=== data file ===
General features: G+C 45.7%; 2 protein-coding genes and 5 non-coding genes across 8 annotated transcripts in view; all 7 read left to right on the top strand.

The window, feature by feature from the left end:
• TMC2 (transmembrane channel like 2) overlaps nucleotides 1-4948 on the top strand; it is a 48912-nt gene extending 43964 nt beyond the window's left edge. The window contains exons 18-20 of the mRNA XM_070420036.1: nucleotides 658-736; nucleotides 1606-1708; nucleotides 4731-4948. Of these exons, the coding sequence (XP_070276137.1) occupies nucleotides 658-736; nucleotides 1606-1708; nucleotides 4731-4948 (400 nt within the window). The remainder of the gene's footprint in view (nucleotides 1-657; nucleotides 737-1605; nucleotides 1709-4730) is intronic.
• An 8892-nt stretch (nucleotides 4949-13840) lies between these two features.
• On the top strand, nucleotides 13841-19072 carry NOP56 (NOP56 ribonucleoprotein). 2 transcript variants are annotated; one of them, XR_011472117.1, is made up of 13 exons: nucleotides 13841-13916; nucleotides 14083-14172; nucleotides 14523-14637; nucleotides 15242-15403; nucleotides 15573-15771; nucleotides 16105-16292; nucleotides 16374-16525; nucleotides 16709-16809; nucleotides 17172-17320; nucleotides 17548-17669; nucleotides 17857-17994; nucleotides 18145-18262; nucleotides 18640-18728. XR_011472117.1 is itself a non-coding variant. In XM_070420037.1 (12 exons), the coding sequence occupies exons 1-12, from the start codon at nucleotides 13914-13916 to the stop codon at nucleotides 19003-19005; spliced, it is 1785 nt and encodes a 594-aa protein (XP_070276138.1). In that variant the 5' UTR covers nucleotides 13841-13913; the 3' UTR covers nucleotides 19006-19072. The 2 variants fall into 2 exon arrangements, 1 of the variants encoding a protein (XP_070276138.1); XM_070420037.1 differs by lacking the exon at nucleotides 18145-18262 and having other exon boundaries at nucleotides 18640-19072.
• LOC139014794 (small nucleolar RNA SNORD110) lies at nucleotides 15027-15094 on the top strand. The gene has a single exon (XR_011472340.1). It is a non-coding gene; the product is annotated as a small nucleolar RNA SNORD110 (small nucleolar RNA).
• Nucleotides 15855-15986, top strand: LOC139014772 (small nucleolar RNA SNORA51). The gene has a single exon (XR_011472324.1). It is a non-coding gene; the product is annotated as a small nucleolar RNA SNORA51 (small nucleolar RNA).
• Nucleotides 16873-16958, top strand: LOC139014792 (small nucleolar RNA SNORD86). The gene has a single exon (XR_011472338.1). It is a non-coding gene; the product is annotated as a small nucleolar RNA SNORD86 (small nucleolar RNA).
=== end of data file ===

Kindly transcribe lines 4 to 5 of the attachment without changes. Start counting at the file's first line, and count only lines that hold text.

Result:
• An 8892-nt stretch (nucleotides 4949-13840) lies between these two features.
• On the top strand, nucleotides 13841-19072 carry NOP56 (NOP56 ribonucleoprotein). 2 transcript variants are annotated; one of them, XR_011472117.1, is made up of 13 exons: nucleotides 13841-13916; nucleotides 14083-14172; nucleotides 14523-14637; nucleotides 15242-15403; nucleotides 15573-15771; nucleotides 16105-16292; nucleotides 16374-16525; nucleotides 16709-16809; nucleotides 17172-17320; nucleotides 17548-17669; nucleotides 17857-17994; nucleotides 18145-18262; nucleotides 18640-18728. XR_011472117.1 is itself a non-coding variant. In XM_070420037.1 (12 exons), the coding sequence occupies exons 1-12, from the start codon at nucleotides 13914-13916 to the stop codon at nucleotides 19003-19005; spliced, it is 1785 nt and encodes a 594-aa protein (XP_070276138.1). In that variant the 5' UTR covers nucleotides 13841-13913; the 3' UTR covers nucleotides 19006-19072. The 2 variants fall into 2 exon arrangements, 1 of the variants encoding a protein (XP_070276138.1); XM_070420037.1 differs by lacking the exon at nucleotides 18145-18262 and having other exon boundaries at nucleotides 18640-19072.